‘Global Soundscapes Day’ to Record Sounds of Earth
A Purdue Univ. researcher is collaborating with partners around the globe for a special Earth Day experience on Tuesday, April 22, designed to capture up to 1 million natural sound recordings and upload them for preservation.
Global Soundscapes Day, led by Purdue ecologist Bryan Pijanowski, will shine the spotlight on the importance of natural soundscapes and the potential for growing research and encouraging middle school and high school students about the career potentials in this field.
"Our aim is to get people from all walks of life and from across the world to record their soundscapes and to answer questions related to how they relate to them," says Pijanowski, a Purdue professor of forestry and natural resources. "We hope to use these collected soundscapes from Earth Day 2014 to change the sound of public spaces, hospitals and other venues, replacing them with sounds that make us feel good, sounds that are peaceful and restful."
Pijanowski and his team have developed a series of applications for mobile devices and other technologies for soundscape recordings and research. To download the free Soundscape Recorder application, go to the Apple iTunes store or Google Play.
On Earth Day, people are encouraged to upload their recordings to the Global Soundscapes Day website. The ambitious Purdue project will require 10 terabytes of storage for the natural soundscape files collected in a single, 24-hour period.
"The recordings on Global Soundscapes Day will be stored at a Purdue database and geo-referenced so people can then listen to everyone's soundscape over the Web. People also have the option of taking pictures of the soundscapes or landscapes," he says.
At the Global Soundscapes website, users can map out their favorite soundscape sites, he says. They also can listen to new soundscapes or the existing library of 500,000 natural soundscape recordings from sites in Indiana, Costa Rica and elsewhere.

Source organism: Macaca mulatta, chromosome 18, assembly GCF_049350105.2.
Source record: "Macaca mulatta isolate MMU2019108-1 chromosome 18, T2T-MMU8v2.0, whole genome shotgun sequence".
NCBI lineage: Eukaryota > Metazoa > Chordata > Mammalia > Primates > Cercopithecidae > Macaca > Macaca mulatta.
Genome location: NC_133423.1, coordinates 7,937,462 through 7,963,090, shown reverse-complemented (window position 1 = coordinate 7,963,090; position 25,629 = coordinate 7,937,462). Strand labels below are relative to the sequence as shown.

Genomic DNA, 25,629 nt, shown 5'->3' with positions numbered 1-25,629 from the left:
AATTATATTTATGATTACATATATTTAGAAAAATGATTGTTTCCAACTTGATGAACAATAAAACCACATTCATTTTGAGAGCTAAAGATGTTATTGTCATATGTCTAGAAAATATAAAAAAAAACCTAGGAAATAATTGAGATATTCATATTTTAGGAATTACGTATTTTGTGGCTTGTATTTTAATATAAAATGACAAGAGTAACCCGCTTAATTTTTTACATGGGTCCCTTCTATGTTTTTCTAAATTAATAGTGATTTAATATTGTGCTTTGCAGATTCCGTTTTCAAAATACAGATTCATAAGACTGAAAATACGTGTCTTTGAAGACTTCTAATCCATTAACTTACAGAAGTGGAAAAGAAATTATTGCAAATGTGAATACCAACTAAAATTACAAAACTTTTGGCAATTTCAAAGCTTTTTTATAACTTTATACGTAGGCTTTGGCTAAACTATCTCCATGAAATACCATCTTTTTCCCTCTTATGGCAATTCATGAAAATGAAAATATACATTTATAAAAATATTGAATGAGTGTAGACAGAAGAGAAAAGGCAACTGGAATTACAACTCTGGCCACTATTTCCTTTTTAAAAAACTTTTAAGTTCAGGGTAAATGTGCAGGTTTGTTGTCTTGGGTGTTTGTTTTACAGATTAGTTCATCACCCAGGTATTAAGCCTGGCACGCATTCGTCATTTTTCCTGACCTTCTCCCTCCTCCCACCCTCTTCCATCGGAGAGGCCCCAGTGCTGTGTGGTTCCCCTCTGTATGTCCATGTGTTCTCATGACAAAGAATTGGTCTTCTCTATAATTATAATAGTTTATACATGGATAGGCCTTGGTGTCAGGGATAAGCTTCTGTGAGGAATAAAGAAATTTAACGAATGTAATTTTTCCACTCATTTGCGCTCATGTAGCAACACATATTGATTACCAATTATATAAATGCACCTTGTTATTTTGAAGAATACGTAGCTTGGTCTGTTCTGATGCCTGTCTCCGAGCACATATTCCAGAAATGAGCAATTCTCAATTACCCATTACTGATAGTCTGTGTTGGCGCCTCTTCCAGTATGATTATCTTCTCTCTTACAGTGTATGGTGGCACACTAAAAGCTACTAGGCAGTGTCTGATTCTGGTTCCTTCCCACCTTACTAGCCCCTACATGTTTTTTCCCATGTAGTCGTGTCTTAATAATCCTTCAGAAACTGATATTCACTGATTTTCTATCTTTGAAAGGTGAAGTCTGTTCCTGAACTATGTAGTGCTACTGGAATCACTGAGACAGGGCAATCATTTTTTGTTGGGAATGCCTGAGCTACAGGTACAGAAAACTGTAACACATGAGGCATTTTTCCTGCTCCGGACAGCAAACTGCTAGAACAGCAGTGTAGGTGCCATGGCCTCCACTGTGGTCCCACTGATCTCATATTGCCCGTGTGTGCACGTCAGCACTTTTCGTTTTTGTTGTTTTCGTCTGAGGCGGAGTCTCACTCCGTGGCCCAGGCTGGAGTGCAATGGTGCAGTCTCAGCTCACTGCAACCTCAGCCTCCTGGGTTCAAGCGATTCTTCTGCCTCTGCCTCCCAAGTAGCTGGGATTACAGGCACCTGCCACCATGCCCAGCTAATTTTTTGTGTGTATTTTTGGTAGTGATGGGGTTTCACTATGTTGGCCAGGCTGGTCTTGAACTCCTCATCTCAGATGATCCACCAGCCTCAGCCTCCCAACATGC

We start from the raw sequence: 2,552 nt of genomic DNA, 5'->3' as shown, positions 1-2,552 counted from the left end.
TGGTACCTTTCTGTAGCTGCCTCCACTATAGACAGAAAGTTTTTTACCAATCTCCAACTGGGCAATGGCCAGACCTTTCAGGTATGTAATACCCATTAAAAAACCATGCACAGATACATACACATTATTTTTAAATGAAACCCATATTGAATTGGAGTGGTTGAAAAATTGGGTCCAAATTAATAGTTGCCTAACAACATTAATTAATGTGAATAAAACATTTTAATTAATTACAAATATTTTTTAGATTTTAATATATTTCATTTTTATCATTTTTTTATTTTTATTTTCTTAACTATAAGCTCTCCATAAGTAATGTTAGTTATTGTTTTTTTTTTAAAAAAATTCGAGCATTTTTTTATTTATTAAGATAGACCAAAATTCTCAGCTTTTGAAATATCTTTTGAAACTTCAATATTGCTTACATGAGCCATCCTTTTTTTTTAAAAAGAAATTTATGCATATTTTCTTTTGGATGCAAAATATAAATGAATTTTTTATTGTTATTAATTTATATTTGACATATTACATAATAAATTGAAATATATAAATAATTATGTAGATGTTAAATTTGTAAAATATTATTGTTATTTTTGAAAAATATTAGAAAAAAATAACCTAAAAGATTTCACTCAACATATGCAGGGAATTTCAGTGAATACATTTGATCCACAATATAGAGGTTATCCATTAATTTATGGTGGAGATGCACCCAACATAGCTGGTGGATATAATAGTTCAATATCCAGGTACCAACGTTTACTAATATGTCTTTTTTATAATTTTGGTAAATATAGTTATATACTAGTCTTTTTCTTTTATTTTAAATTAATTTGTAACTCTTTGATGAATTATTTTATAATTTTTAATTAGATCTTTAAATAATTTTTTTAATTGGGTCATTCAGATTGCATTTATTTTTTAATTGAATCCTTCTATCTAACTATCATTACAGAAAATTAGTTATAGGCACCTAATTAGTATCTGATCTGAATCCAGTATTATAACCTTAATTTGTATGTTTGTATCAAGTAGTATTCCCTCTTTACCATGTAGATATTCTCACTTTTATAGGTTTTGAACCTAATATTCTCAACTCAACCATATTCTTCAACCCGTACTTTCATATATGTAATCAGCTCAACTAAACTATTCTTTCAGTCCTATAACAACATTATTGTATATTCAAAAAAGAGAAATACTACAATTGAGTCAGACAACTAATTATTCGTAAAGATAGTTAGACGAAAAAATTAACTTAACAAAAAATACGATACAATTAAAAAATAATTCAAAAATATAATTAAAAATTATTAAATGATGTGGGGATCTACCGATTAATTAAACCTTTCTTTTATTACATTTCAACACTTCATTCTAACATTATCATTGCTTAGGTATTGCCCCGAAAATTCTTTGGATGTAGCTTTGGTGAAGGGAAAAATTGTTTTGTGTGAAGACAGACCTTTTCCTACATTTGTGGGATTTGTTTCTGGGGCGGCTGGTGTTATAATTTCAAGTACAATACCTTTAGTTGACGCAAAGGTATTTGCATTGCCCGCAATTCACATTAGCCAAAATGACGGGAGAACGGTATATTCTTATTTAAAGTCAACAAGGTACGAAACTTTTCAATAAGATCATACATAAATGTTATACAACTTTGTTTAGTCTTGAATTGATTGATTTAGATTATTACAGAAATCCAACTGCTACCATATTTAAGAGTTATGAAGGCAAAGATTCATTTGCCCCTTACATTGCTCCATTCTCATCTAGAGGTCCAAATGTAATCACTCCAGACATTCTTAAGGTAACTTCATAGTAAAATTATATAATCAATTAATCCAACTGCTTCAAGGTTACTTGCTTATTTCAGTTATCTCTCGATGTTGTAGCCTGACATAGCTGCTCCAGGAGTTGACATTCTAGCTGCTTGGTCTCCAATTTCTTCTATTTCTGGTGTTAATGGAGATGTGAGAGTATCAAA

Pijanowski is helping pioneer a research field aimed at preserving natural soundscapes and highlighting their bellwether role in alerting scientists and others to vanishing environmental habitat changes by species.
"As I travel around the world, visiting remote nature parks, it is quite apparent to me that the quality of natural sounds is decreasing as habitats are degraded and animals go extinct. Sadly, we also are replacing these sounds with those made by humans, as noise from planes and cars penetrate deep into wild places on this planet."
In advancing these efforts, Pijanowski in recent years has received $3 million in funding from the National Science Foundation, Purdue's Office of Vice President for Research, Discovery Park, Purdue's Center for the Environment, the Envision Center, Information Technology at Purdue (iTAP) and other partners.
Purdue's Center for the Environment in Discovery Park funded a seed project in 2006 to support ecological acoustics research at Purdue and to develop a prototype acoustic observation system. This was used to demonstrate the capacity for obtaining acoustic measurements to quantify and interpret biological activity across a landscape.